TALLAHASSEE, Fla. (WTXL) — Leaders in Tallahassee are tackling Mental Health, trying to make services more accessible to people in public housing.
Che'lynn Randolph is a therapist in Tallahassee.
"Sometimes it could be $120 a session or something like that, and some of us can't afford that," said Randolph.
She says money a big reason people don't seek out counseling or therapy.
"Finances," Randolph said. "If you don't have insurance and the therapist doesn't take insurance you have to pay out of pocket."
Now the city is trying to take the financial burden off of people in public housing who have cried out for someone to talk to.
"One of the things I'm hearing loud and clear is that they want mental health assistance," said Mayor John Dailey.
City leaders have instructed city manager Reese Goad to create a program plan that would help meet that need.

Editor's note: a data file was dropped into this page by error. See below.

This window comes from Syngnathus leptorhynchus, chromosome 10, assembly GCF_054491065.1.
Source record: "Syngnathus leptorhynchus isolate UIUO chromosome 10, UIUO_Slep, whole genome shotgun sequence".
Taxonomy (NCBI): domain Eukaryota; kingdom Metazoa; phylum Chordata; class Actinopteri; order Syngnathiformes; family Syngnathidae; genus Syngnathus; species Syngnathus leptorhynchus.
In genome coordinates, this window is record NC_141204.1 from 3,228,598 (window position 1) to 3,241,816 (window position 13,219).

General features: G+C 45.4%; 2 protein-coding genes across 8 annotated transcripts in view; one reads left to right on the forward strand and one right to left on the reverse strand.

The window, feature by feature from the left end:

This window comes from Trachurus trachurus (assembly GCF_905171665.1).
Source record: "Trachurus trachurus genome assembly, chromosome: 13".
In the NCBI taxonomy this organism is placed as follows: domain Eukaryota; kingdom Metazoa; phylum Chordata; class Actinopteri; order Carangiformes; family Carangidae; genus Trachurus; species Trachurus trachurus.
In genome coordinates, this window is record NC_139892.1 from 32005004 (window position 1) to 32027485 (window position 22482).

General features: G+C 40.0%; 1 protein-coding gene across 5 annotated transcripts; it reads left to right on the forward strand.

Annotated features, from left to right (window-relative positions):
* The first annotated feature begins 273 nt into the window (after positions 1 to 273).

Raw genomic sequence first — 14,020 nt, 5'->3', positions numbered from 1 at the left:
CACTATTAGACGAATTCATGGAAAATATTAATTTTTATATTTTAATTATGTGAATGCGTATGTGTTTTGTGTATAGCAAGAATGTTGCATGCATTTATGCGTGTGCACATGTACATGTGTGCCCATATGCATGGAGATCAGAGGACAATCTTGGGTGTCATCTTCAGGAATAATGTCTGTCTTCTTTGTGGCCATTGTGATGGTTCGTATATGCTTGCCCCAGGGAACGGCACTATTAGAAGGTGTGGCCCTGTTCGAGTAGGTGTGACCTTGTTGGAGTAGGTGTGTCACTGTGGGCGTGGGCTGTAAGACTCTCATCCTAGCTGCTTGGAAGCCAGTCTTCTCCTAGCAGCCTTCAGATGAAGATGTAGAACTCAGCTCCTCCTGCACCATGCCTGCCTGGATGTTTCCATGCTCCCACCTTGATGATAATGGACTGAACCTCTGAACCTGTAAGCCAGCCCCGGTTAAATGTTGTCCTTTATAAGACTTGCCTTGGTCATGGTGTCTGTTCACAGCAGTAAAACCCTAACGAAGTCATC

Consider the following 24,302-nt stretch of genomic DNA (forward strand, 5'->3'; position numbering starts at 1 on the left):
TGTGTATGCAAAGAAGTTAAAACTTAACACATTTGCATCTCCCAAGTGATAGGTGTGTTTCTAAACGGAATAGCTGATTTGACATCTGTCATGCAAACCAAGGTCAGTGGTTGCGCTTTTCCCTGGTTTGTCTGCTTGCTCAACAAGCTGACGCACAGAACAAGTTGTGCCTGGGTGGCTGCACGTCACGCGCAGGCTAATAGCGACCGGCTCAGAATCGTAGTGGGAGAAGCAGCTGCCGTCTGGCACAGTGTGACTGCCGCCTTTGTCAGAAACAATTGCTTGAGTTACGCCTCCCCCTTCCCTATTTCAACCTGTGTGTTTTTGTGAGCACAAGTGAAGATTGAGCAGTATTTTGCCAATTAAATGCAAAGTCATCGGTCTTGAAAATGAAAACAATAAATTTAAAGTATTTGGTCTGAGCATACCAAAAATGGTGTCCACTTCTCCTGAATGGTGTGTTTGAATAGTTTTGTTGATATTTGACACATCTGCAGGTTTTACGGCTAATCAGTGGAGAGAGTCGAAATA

"And I think now more than ever it's important to concentrate on mental health," Dailey said.
Dailey's vision gets counselors and therapists into public housing complexes like Orange Avenue and Leon Arms Apartments.
And it's not just to help with social issues.
"We're still dealing with the global pandemic, and the health associated, and the mental health associated," said Dailey.
If approved, the city would pay for the services.
It's an idea Randolph says everyone could benefit from.
"I come from a place where I think everyone deserves access to mental health services," Randolph said. "The community is definitely hurting and they need these services."
How much these services will cost the city is still in the works.
Goad will present a draft plan and budget to the City Commission in August.